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Old 11-18-2013, 12:30 PM   #1
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W/D hitches

first time using a W/D hitch. what is the best way to set up these hitches for hauling. Should there be any tension at all when hooking the chains? should i be able to lift the hooks for the chains with my hand or should there be enough pressure to where i have to use the cheater bar/breaker bar/ handle?

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Old 11-19-2013, 02:14 AM   #2
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You want them tight and the ball mounted at the correct height. In the end the truck and trailer are both level. You will find that after coupling to the hitch, the tongue jack can be used to help preload the torsion bars. In other words crank on the jack to raise the tongue.

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Old 11-22-2013, 07:05 PM   #3
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Proper tension on the bars is that they are level when chained up. If you cant do this with chain links then the hitch head heeds to be adjusted. if you dont have instructions for your hitch, download some off the web. a properly set up wd hitch makes all the difference in the world.
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Old 11-25-2013, 03:37 PM   #4
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As others have already said, there is no simple answer. Your hitch compensates for the weight of the trailer tongue on the tow vehicle, with the goal of making the TV as level as it was before adding the trailer. You put enough tension on the WD hitch to make that happen.

Basically you do a one time detailed measurement and adjustment to determine what is right for your rig. Thereafter you set it the same each time, unless there is a substantial change in trailer tongue weight due to a change in loading. It's a wide idea to re-check your hitch settings every year, or any time you make a big change in the load, e.g. adding a generator mount on the trailer tongue.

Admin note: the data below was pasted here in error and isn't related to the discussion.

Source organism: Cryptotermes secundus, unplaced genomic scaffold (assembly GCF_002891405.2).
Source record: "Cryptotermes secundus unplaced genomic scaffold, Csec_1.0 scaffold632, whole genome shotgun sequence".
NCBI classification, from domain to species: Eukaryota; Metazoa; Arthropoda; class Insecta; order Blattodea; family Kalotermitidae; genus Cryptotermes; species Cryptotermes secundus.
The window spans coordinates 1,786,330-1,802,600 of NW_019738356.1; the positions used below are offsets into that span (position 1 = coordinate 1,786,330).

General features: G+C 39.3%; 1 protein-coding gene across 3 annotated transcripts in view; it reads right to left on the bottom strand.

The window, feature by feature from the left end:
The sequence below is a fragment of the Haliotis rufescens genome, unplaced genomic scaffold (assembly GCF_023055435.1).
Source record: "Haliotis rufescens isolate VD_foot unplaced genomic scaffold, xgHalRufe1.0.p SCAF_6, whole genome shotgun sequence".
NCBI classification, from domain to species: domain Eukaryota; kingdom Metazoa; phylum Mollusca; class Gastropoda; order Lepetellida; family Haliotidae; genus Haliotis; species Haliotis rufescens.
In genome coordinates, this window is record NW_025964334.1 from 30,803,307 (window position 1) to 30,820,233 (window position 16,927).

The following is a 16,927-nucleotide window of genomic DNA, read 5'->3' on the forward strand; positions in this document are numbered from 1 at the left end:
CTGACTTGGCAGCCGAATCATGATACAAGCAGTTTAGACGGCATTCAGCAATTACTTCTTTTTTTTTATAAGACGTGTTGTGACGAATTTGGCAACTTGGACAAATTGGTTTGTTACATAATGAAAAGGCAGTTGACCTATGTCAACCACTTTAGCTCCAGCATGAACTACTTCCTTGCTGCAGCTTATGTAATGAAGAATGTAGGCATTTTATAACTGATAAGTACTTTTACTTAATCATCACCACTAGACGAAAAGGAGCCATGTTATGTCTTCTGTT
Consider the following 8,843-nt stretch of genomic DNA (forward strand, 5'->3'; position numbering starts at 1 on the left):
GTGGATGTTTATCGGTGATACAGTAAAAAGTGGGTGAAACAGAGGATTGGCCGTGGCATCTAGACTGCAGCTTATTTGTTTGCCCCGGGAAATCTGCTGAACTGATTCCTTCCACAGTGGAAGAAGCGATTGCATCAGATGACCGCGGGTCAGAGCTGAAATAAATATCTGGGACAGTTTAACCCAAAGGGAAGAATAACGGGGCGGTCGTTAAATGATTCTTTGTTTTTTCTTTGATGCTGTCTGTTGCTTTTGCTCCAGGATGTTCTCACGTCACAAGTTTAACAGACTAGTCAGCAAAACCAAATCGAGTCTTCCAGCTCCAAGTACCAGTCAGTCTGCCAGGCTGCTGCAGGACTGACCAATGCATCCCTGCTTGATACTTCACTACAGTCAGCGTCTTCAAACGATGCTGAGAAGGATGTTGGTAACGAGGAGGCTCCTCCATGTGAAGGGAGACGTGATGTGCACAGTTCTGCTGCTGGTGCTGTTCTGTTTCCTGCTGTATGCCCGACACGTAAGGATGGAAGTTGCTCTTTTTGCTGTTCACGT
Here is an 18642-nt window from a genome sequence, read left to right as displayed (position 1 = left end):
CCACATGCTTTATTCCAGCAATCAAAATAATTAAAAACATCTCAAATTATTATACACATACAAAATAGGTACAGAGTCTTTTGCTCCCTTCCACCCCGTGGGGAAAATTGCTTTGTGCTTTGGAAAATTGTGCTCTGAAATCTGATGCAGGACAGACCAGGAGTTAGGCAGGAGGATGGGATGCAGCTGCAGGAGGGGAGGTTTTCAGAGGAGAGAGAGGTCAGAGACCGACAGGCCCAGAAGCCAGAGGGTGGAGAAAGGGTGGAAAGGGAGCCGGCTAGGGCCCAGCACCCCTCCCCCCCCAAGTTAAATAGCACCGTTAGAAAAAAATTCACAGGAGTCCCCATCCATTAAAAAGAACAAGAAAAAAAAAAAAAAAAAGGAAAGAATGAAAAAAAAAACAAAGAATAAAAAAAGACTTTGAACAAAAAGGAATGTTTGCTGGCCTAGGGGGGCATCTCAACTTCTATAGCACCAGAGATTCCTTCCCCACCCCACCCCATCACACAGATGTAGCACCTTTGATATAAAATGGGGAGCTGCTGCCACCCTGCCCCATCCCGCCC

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Old 11-25-2013, 06:52 PM   #5
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It is a somewhat complicated process when performed correctly. Follow this link to an excellent write-up for
how to properly set-up a W/D hitch.
I contacted the author asking permission to re-print it here, but was denied due to website copyrighting. So posting the link is the best option. I've had it bookmarked for several years.
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Old 11-26-2013, 07:30 AM   #6
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Originally Posted by TBS-POPS View Post
Proper tension on the bars is that they are level when chained up.
That's true only for round bars. Trunion bars are a bit different. See the article in the link Ray posted for details.

Originally Posted by excerpt from Ray's link
Round style W/D bars should be parallel with trailer frame when these adjustments are complete... If W/D bars are not level with TT frame using a given number of chain links (5 minimum) or the trunnion bars are not slanted downward slightly, tilt w/d bars up or down with adjustment screw, washers, etc., (whatever method is employed on your hitch) and readjust as required, ...
If I try to make my Reese Strait-Line trunion bars parallel to the trailer tongue frame, I'll have way too much tension on the hitch.

On mine, I cannot snap the chain up with just my hand when the rig is level. I'm pretty strong for an old man, but not that strong. I usually use a cheater pipe about 9" long, then it's not very hard. But if the cheater pipe is not handy, then (after the coupler is connected) raising the tongue of the trailer and the rear end of the TV with the tongue jack will relieve the tension on the chain and snap bracket, and I can then snap it up with my hand without a cheater pipe.
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Old 11-26-2013, 08:16 PM   #7
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I believe the OP is asking for how tight it should be at the actual time that you are hooking up, not set for travel. When I am hooking up I set the trailer to the ball, latch the coupler and than raise the trailer and truck with the jack just enough to lighten the suspension. This allows for easy setting of the chains, sometimes I do no need a cheater bar sometimes I do, depends on the angle of the trailer and levelness of the campground. After the chains are set lower it all down pull the chocks and hit the road.
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Old 11-27-2013, 07:47 AM   #8
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The OP should be looking at the front wheel well measurement. Before attaching the coupler measure the front wheel well. Hook up the TT and set the WD. You want the front to be as close to the unhitched number as possible. Spring bar tension is irrelevant. They may be real tight or just snug. It depends on what truck/SUV you are using and how much of the spring bars rating is needed to achieve the proper weight transfer.

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